If you have any problems related to the accessibility of any content (or if you want to request that a specific publication be accessible), please contact (email@example.com)
The social impact of facial expressions of shame within the disclosure of sexual assault
AuthorSewell, Matthew Todd
AltmetricsView Usage Statistics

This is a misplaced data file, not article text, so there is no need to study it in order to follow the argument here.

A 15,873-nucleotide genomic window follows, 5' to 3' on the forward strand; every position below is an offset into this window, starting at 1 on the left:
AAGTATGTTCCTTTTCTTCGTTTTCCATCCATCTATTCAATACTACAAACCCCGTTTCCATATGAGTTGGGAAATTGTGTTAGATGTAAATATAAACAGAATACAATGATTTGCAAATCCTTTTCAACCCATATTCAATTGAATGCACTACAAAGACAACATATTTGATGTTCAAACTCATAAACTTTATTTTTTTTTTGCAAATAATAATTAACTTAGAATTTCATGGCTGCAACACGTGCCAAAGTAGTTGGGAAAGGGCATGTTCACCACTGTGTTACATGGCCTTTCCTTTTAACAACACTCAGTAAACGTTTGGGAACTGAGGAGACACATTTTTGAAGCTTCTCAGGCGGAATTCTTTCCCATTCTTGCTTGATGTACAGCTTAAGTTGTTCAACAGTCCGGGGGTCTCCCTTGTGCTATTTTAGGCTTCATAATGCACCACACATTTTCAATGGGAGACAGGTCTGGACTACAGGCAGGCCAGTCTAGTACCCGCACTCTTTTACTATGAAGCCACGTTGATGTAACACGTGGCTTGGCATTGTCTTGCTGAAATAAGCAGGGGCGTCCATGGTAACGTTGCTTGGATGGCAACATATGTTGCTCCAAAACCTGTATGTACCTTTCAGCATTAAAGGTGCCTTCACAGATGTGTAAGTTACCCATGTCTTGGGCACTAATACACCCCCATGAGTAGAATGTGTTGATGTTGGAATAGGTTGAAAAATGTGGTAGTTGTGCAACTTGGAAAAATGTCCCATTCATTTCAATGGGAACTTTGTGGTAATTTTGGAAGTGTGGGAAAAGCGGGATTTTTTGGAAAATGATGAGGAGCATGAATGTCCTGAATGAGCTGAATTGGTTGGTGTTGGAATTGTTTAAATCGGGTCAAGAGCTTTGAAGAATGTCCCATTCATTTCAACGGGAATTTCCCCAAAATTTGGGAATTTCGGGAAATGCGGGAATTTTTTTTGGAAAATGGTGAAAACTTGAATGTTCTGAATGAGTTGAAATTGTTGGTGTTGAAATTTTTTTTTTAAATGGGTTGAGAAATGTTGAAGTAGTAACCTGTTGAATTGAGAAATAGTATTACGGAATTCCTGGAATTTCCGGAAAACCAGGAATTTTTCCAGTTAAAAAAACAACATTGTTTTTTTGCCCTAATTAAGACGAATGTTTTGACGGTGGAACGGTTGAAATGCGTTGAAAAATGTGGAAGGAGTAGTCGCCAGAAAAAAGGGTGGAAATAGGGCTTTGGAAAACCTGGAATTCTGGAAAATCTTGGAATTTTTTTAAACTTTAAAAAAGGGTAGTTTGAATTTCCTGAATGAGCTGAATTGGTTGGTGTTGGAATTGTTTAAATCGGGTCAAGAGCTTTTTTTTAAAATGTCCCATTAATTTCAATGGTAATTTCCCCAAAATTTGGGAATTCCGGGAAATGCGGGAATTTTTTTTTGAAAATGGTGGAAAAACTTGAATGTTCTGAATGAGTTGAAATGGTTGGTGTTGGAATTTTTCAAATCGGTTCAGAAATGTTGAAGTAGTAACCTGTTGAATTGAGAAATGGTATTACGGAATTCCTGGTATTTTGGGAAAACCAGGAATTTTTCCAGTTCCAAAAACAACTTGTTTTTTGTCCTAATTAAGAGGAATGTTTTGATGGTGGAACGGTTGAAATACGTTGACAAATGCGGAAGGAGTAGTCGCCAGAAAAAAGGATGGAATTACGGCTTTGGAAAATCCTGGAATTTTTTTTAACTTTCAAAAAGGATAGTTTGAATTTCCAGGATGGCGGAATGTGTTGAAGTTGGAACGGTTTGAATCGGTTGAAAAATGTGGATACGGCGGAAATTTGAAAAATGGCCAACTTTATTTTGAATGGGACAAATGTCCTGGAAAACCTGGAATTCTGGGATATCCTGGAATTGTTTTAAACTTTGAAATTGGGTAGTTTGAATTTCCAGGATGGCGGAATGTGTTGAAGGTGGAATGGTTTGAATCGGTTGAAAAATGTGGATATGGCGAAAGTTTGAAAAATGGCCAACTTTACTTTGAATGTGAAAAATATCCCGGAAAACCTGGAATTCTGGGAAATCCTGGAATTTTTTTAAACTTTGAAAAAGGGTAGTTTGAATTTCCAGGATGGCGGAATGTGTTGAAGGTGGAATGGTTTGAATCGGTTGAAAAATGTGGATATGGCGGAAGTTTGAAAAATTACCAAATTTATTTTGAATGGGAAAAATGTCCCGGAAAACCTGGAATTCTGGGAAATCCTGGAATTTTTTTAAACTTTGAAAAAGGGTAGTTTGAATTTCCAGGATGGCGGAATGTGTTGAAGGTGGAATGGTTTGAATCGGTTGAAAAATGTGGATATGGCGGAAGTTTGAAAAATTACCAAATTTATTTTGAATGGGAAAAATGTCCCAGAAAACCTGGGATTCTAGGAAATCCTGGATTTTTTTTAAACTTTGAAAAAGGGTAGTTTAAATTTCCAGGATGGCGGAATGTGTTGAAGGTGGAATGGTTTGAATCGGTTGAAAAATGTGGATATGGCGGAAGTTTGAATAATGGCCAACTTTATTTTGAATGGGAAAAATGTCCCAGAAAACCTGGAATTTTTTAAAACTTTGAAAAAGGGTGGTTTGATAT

The estimated lifetime prevalence of sexual assault (SA) ranges from 9% to 47% depending on the sample and definitions of assault used by researchers. Victims are likely to experience other mental health related disorders. Stigma and negative social reactions associated with the disclosure of SA are critical factors related to the development of pathology for survivors of SA and have been linked to the incidence of psychological disorders like Posttraumatic Stress Disorder (PTSD). Recent research has suggested that shame may play a significant role in the development and maintenance of PTSD by interfering with the cognitive processing of the trauma as well as influencing behavior, such as social withdrawal and other avoidant coping strategies that maintain and possibly cause PTSD symptoms. Emotion research in social psychology and sociobiology suggests that the expression of shame should garner support and sympathy from others, thereby serving an adaptive and useful purpose for the survivor. This information is not congruent with research suggesting the experience of shame has a maladaptive impact for survivors of SA, suggesting the experience of shame does not garner support from others, or that the context of sexual assault may interfere with the proposed functions of expressions of shame. The purpose of this study was to experimentally assess social responses to expressions of shame within the context of sexual assault to explain a potential contributing factor in the stigmatization and negative social support often reported by SA victims. A college student sample was asked to view a series of 90-second video clips. Participants then answered questions to assess their perceptions and attributions regarding the individuals in the videos. Results suggest perceptions of adjustment were impacted by facial expressions of shame. In addition, facial expressions of shame elicited sadness/pity. Context was also a significant factor as participants generally attributed less culpability to individuals who were assaulted.